My fourth book, The End of the World Is Just the Beginning: Mapping the Collapse of Globalization is scheduled for release on June 14. In coming weeks we will be sharing graphics and excerpts, along with info on how to preorder.

Globalization peaked at some point in the 2010s, a decade when global populations were in balance, security for transport was a non-concern, and there was sufficient capital to finance anything and everything. But between COVID and a trio of populist American presidents and the Ukraine War and rapidly aging populations, the world is moving on. Or arguably, it is reverting to something similar to what existed before large-scale global trade.

Such (d)evolutions will benefit and harm any number of countries. The NAFTA trio of Canada, the United States and Mexico will certainly do well. Collectively, the three check all the boxes: limited security concerns, ample energy and refining capacity, massive agricultural surpluses, in-place infrastructure, and the world’s most balanced demographics.

But perhaps the country that will benefit most in relative terms isn’t even in North America: Colombia. Energy self-sufficient? Check. Proximate to the North American market? Check. Broadly educated population? Check. Great labor cost-points? Check.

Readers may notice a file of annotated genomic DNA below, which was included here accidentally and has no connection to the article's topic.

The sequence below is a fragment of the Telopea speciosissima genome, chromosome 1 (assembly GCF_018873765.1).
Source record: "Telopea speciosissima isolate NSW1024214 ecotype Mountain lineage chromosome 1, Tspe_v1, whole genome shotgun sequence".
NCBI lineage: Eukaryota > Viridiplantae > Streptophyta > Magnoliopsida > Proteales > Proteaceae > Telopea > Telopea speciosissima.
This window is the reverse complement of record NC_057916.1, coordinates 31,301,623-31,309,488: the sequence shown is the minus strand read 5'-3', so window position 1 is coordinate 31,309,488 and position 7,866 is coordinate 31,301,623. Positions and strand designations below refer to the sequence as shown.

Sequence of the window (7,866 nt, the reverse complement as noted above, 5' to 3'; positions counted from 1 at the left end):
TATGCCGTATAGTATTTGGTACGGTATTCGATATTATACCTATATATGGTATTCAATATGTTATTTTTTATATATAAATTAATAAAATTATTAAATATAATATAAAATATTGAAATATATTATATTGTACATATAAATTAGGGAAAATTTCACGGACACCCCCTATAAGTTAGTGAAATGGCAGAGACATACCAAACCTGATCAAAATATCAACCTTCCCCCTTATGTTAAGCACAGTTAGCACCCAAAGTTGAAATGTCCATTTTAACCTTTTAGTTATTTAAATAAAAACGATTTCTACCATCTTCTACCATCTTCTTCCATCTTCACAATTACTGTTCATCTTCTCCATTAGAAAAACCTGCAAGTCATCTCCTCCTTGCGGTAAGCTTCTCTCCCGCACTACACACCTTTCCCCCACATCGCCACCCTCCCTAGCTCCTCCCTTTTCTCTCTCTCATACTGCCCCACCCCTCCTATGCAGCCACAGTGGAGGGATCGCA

Colombia’s biggest weakness is its local geography. Most of the population lives on the slopes of its V-shaped mountain ranges. That necessitates significant infrastructure to push goods up and down the elevation bands. Check out the below graphic from the manufacturing chapter of my upcoming book, The End of the World is Just the Beginning.

Normally, such rugged topography would be a deal-killer, and indeed in the globalized era Colombia’s value-added manufacturing sector hasn’t been…great. But the global economic geography is changing. Traditional manufacturing centers like China are imploding, would-be replacements like India are a world unto themselves, while Mexicans have become so skilled that they are no longer competitive at the lower skilled work that once dominated the maquiladoras of the US-Mexican border. To put it bluntly, Mexico now needs a Mexico, and Colombia is by far the best candidate.

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